Scientists try to decipher genomes that give produce, grains, and livestock their nuanced tastes
For centuries, chefs have been devising new ways to combine foods to create innovative dishes. Now, scientists are using the powerful tools of modern biology to decipher the genomic recipes that give rise to the fragrant flesh of a strawberry or the complex bitter flavor of dark chocolate.
The studies are not just academic: As researchers learn how genes are linked to different traits, they hope to breed crops or livestock that are hardier, tastier, or healthier.
Last month, in the journal Nature Genetics, international teams of scientists published the genomes of the cocoa plant and the woodland strawberry — the newest additions to a growing genomic buffet. Staples like corn and rice have been sequenced, as well as chickens, golden delicious apples, and pinot noir grapes. Researchers are gaining insight into genes that give rise to the melt-in-your-mouth taste of chocolate or the fresh smell of cucumbers.
“Traditionally, plant breeders have been guided in their selection by the traits that they can see,’’ said Tom Davis, a professor of plant biology and genetics at the University of New Hampshire and a member of the Strawberry Genome Sequencing Consortium. “We are trying to make it possible for breeders to be guided also by the genes that the plants have’’ that give rise to desirable traits, which might range from some nuance of flavor to natural resistance to disease or pests.
Genomes are being deciphered by large, international consortiums of scientists funded by private and public sources that can range from the National Science Foundation to big-brand chocolate manufacturers such as Hershey Corp. or Mars Inc.
In the decade since researchers decoded the first human genome, such analyses have become quicker and cheaper, allowing many more plants and animals to be sequenced. A catalog of the genes in a plant or animal is a starting point into questions diners and farmers care about, just as the human genome was a critical tool to begin unraveling major questions about human disease and biology.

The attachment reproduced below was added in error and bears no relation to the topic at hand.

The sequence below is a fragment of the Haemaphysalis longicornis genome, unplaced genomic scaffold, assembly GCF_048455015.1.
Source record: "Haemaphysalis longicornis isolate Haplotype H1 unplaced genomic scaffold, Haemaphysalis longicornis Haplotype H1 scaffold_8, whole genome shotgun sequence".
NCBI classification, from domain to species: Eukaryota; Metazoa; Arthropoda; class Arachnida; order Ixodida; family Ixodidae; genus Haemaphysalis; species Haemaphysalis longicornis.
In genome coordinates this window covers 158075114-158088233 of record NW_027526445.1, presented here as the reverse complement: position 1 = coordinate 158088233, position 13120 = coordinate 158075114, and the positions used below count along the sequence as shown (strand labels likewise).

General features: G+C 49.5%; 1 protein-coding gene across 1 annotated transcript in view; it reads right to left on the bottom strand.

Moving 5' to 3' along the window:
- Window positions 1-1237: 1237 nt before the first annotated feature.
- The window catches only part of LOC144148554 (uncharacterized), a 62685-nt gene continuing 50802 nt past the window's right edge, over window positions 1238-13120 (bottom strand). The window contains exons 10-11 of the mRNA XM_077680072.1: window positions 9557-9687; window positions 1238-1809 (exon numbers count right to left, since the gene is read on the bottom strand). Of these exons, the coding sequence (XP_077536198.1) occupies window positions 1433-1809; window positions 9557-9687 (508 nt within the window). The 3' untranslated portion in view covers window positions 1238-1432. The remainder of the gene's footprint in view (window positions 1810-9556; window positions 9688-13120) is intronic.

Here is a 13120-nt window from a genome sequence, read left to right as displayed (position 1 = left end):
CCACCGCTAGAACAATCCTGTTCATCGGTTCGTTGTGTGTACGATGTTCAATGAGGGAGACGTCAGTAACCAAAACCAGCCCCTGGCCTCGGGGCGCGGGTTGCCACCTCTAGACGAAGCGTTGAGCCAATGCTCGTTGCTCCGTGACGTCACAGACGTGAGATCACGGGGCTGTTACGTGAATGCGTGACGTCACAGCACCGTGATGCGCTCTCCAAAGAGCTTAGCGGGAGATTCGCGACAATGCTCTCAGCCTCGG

“We can breed potentially for types of plants with higher levels of a certain kind of flavor — fruity notes, raisiny notes, nutty notes . . . it will help us to understand the genetic basis of flavor,’’ said Mark Guiltinan, a professor of plant molecular biology at Pennsylvania State University. “Especially the gourmet, high-end chocolate manufacturers are interested.’’
Guiltinan, one of the lead authors of the recent cocoa genome paper, said that researchers have found potentially important clues in the plant’s roughly 29,000 genes. They have identified a candidate gene that may play a role in the hardness of cocoa butter, a trait of possible interest for chocolate makers who want candy bars that do not melt in warm climates.
Davis, a member of the large international consortium that sequenced the woodland strawberry — an ancestor of the cultivated strawberries on supermarket shelves — said his lab is working on finding genes that are unique to that fruit. He is searching for the clues as to what makes a strawberry a strawberry, and the research could shed light on other related crops, such as apples, peaches, and almonds.
Instead of using the genome as a resource for making genetically modified foods, many researchers are focused on finding ways to use the genetic information to breed better plants. With greater information about the genetic basis of different traits, breeders might be able to make more informed choices about which plants to select and cross-breed.
The biggest opportunity may come in breeding plants that are naturally more resistant to disease, pests, or droughts — allowing farmers to use fewer chemical pesticides or allowing a crop to thrive in different types of environmental conditions.
Guiltinan pointed out, for example, that poor cocoa farmers could benefit significantly from a better yield and disease-resistant plants. According to the Nature Genetics paper, disease and insects cause about 30 percent of the cocoa crop to be lost each year.
Grant Cramer, a professor of biochemistry and molecular biology at the University of Nevada, is a part of the International Grape Genome Program, with an interest in developing drought-resistant grape vines.
In 2007, the pinot noir genome was first published in the journal PLoS ONE, and Cramer said that at least 50 varieties of grapes are now being sequenced.
Genetics may give scientists and farmers insights into the biological processes that lead to a peppery note or a fruitiness in wine.
“We prune them, we pull leaves off of them to shape the canopy and allow more light exposure,’’ Cramer said. “There are a lot of intense practices done in grape vines, and we can start to understand more what those practices are doing.’’
Carolyn Y. Johnson can be reached at firstname.lastname@example.org.